I speak to my dog in a soft high pitched voice, I probably give her too many treats, I probably pat and praise her too much. She owns the couch and I let her up on the bed. If she’s naughty I can’t stay mad at her for more than 5 seconds. I love her with all of my heart.
I spend every day with my dog(ok, we’re attached by the hip). We do all our daily things together like eat, sleep, run errands, play. And she comes to work with me to earn her kibble. We adventure together and we have movie nights together. We listen to music together and wander the woods together. We are happy together and we go through challenges together. She’s my little light.
And she loves to bike!
Dogs are incredible companions. They are loyal, loving and protective. After all, we dog parents take care of all their basic needs and more. That makes us a pretty important person in their life.
Laska was found as a lone stray pup on a First Nations Reserve in the North West Territories of Canada. The NWT SPCA took her in and connected with one of the many wonderful rescue organizations that exist, Loveabull Rescue Society in Surrey, BC. where she was fostered and cared for until she could be adopted. She is a Pitbull type and Labrador mix. She had loads of energy and was classified as an active dog. Apart from seeing a photo of her, that is all I knew about her when I went to meet her for the first time.
So I took her as a foster at first but after a couple of days(ok, after a couple of minutes), I knew she was mine. We both really hit the Jackpot. She’s not perfect and neither am I but she turned out to be such a great dog for what our daily lives entail. I couldn’t imagine if she ended up in a home where she was walked around the same sports field every day. Or just left to hang out in the perimeter of the yard. She is the type of dog that needs space to run free or she could easily have been deemed as too difficult or become a “bad dog”. This is why it’s so important to do your best in choosing a dog suitable to your lifestyle. And to make sure that you are prepared to give them the time that they deserve.
Dogs are a big commitment. It’s not always love, cuddles and cuteness. They can be messy! They need training, exercise, stability and love specific to their needs so they have the opportunity to be the good dogs that they are. There are also costs involved in raising a dog and that takes some consideration. But most of all, they need your time and your energy because, when it comes down to it, you are all they have.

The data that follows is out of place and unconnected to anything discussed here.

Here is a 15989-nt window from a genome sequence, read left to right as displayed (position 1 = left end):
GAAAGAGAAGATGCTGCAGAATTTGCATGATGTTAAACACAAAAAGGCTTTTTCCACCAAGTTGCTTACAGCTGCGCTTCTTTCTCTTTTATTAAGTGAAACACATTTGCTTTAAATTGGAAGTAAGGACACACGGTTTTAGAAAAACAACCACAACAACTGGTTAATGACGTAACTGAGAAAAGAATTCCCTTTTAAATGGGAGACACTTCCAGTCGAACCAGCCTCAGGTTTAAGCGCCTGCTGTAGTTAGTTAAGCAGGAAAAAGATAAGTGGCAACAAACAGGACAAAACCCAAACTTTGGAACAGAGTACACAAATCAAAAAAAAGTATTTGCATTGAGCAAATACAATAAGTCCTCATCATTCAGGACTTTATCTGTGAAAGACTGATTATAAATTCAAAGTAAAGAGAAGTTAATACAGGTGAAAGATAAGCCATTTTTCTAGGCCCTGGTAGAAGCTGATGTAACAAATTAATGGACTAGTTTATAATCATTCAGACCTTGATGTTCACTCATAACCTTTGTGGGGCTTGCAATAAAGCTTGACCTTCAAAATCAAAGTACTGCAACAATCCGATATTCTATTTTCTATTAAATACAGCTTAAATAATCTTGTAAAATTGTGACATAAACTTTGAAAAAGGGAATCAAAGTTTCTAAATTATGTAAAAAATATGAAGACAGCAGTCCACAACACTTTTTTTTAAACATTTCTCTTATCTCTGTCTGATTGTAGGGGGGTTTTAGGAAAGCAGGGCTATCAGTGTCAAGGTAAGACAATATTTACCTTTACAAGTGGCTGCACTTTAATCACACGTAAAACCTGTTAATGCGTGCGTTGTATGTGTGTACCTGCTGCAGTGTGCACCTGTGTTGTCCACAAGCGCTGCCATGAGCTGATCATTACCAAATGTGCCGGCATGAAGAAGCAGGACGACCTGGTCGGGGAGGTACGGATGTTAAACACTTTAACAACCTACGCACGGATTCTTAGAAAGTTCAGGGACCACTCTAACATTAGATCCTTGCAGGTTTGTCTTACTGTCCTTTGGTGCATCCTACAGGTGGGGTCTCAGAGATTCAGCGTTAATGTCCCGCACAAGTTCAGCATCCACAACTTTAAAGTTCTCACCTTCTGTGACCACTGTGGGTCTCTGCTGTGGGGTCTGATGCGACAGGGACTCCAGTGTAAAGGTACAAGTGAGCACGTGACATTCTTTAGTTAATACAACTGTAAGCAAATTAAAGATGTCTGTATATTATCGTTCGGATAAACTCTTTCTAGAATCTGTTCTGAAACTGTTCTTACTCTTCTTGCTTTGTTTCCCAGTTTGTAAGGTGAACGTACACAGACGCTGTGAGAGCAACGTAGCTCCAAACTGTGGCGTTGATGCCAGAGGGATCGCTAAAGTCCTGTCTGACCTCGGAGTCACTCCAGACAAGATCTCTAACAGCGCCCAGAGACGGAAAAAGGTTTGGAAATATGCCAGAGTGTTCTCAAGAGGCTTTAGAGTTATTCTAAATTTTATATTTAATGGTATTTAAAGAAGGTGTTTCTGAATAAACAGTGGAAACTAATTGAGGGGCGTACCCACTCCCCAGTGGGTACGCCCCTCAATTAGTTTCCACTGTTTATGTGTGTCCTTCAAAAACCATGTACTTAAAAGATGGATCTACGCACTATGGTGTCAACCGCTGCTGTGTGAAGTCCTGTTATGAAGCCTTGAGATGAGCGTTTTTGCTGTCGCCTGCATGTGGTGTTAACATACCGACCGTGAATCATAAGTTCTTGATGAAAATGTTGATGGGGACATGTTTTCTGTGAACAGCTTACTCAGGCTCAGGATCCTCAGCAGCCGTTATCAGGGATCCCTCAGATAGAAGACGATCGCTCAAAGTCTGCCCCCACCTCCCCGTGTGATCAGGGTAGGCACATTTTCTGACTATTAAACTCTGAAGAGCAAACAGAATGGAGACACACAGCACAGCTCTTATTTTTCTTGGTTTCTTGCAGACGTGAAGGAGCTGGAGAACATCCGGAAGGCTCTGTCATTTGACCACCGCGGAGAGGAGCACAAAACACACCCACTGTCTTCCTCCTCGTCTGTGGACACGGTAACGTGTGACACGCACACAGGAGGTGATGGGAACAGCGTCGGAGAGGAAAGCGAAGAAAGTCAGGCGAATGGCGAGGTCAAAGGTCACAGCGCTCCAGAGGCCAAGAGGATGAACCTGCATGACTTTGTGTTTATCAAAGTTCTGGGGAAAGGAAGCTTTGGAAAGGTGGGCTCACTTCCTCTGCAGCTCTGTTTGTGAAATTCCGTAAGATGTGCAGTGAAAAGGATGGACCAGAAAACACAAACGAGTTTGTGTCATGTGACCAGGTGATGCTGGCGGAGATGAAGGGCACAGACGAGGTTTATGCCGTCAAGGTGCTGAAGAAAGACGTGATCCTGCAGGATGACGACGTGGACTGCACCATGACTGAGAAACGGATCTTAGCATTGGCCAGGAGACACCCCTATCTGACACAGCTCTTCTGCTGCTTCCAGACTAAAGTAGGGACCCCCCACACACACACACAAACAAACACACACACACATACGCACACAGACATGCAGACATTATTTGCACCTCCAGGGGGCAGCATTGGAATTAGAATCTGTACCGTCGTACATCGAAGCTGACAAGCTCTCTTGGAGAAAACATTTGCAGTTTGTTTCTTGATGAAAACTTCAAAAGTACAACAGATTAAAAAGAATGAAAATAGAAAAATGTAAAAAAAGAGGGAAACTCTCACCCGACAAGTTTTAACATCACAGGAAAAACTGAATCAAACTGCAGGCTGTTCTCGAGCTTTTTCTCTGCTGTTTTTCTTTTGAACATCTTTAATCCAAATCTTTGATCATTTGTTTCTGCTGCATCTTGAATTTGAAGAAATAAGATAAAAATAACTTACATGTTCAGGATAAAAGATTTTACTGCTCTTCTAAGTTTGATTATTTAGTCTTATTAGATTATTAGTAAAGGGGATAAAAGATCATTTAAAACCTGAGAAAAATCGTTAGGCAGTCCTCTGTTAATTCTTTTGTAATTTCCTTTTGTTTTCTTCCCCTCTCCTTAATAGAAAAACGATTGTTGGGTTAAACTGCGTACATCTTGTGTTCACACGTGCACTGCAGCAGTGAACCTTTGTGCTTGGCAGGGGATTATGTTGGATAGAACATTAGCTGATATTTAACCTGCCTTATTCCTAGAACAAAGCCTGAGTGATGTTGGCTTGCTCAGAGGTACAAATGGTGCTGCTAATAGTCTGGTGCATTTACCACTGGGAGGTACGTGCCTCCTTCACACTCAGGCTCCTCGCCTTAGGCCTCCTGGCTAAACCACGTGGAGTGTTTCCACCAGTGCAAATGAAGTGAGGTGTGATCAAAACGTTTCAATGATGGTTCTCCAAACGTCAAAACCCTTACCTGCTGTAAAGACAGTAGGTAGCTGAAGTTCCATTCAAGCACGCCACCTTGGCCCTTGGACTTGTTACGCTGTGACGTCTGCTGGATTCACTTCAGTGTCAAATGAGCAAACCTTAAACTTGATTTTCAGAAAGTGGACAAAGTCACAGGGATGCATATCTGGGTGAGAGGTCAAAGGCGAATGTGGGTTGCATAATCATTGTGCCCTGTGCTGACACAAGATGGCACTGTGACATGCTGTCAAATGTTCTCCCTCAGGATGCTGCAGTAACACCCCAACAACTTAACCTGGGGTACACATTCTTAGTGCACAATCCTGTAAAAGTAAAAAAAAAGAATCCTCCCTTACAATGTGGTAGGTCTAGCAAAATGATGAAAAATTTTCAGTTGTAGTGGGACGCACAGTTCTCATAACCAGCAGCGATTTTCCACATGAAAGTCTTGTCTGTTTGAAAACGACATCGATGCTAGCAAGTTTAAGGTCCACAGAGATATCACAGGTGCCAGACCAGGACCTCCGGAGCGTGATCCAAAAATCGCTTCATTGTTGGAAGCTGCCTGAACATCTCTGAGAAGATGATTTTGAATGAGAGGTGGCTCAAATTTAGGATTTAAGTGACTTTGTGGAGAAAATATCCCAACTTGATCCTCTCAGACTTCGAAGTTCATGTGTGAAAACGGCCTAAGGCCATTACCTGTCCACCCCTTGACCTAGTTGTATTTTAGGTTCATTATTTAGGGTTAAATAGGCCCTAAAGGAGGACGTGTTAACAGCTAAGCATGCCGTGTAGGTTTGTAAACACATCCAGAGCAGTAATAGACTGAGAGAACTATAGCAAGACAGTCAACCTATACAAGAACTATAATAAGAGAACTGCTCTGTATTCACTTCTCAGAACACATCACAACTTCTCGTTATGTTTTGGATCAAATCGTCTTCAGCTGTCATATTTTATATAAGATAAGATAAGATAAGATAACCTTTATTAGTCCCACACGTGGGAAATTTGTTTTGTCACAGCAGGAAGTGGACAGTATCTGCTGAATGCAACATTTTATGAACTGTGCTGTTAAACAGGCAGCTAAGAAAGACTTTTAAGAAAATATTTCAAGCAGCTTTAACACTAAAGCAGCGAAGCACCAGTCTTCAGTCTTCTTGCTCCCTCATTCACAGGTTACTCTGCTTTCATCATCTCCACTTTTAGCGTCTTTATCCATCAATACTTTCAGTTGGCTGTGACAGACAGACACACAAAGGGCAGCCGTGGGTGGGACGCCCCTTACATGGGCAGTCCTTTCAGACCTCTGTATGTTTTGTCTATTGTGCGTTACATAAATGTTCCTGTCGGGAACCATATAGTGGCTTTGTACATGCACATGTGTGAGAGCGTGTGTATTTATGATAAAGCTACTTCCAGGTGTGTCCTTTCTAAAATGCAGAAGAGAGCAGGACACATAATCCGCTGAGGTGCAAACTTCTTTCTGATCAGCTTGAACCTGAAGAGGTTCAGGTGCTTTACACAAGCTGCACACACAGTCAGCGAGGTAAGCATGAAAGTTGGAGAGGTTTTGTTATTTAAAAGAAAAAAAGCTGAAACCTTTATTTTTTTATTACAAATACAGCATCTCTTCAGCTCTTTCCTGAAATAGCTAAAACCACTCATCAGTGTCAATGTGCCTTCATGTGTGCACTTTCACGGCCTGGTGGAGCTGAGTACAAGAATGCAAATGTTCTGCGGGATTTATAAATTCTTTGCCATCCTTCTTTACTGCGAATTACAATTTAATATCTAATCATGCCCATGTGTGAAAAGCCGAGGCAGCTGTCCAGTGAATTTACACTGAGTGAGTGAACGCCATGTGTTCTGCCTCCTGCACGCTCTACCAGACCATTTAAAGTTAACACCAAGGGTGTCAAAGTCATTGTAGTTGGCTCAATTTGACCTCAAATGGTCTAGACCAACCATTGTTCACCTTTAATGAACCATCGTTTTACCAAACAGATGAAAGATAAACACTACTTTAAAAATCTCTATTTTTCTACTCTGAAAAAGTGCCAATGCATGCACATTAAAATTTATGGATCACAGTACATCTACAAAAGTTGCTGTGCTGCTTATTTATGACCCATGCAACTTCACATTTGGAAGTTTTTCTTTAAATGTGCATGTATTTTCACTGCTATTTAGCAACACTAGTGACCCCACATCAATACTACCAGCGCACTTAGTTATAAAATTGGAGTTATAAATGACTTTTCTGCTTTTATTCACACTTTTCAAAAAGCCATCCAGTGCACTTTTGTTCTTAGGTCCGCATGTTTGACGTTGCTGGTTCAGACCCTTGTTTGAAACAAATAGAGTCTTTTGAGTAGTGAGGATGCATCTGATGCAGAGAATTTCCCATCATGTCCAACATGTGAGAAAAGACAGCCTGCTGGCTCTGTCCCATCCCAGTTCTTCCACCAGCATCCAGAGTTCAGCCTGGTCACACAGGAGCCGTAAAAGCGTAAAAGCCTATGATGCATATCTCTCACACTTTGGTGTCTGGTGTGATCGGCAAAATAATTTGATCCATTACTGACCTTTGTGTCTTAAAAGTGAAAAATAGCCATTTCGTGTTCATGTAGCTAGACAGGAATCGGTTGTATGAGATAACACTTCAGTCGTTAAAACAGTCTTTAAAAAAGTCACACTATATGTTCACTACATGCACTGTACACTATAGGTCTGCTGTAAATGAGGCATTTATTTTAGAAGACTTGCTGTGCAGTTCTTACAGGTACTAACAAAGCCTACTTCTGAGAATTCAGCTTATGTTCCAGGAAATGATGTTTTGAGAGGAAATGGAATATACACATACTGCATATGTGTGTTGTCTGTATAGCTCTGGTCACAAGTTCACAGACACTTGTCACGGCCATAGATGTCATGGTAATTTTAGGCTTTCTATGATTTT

Here are some of my favourite Trail Dog Tips:
Make sure there are sources of water on your chosen route. Usually there are creaks and streams along the way on most of our rides. But if it is the middle of summer and the ride is longer than an hour, I always bring extra water with me to share with my furry companion. She will drink right out of my hand or I bring a collapsable bowl to fill up for her.
Snacks! Every dog loves a snack and if I ever take Laska on an adventure over 2 hours, I pack her snacks along with mine. Her own doggy treats, cashews and dried mango are her favourites.
She carries her own leash! I bought her a collar that has a built in 4ft retractable leash and it has turned out to be one of the best purchases I’ve ever made! Rad Dog, based out of Bellingham, WA, make the Release N Run Leash and it’s strong and super convenient. I never have to pack a leash with me and then fumble to pull it out if I need to reign her in quickly or cross a road.
Train them to bike! I’m lucky that Laska is quite smart and instinctual and figured out pretty quickly when we will be faster than her and when we will be slower than her in terms of terrain. She also figures out where she can take short cuts, when to be out of the way and when she should wait. She is quite the herder! But it does take some patience and training when they start. Giving them a little nudge in the butt with your tire might help them to discover that they need to establish a perimeter between themselves and the bike.
Don’t run your doggy too hard. Obviously. Like most dogs, Laska is the type of dog that is up for any adventure and would keep on running and running and running until the sun went down. Laska is mostly always faster than us on the climbs and she is quick on the descents but bikes are fast. Take it easier with them. Take breaks along the way. You wouldn’t take your dog on a Strava mission(not that I have Strava!)and give them plenty of rest days in between ride days. Mix it up. Use your judgment, be responsible.
Avoid nasty hard-on-the-paws terrain and conditions. Leave doggy at home if it’s a hot rocky descent you are planning on ripping down that summer afternoon. I have heard of dogs that have had the bottoms of their paws burned off. Not worth it. I’ve never seen my dog get more excited than when we start getting our bike gear on. Keep it a positive experience for them for years to come!
I believe it is important that we take responsibility for all dogs. After all, it is humans that domesticated them, bred them, were greedy and careless with them and created a situation where there is now an over population of dogs on this planet and many are now suffering as a result. This is why I am sharing my story, just one of millions, with you. In an effort to encourage considering bringing a rescue dog into your family and to encourage adopting over shopping.
Laska has filled a hole in my life that I didn’t know was there. She has brought me so many laughs, brought my attention to so many simple things I would have probably otherwise missed. Returned my investment of time and energy ten fold. She is a wonder. And she makes my rides that much more fun.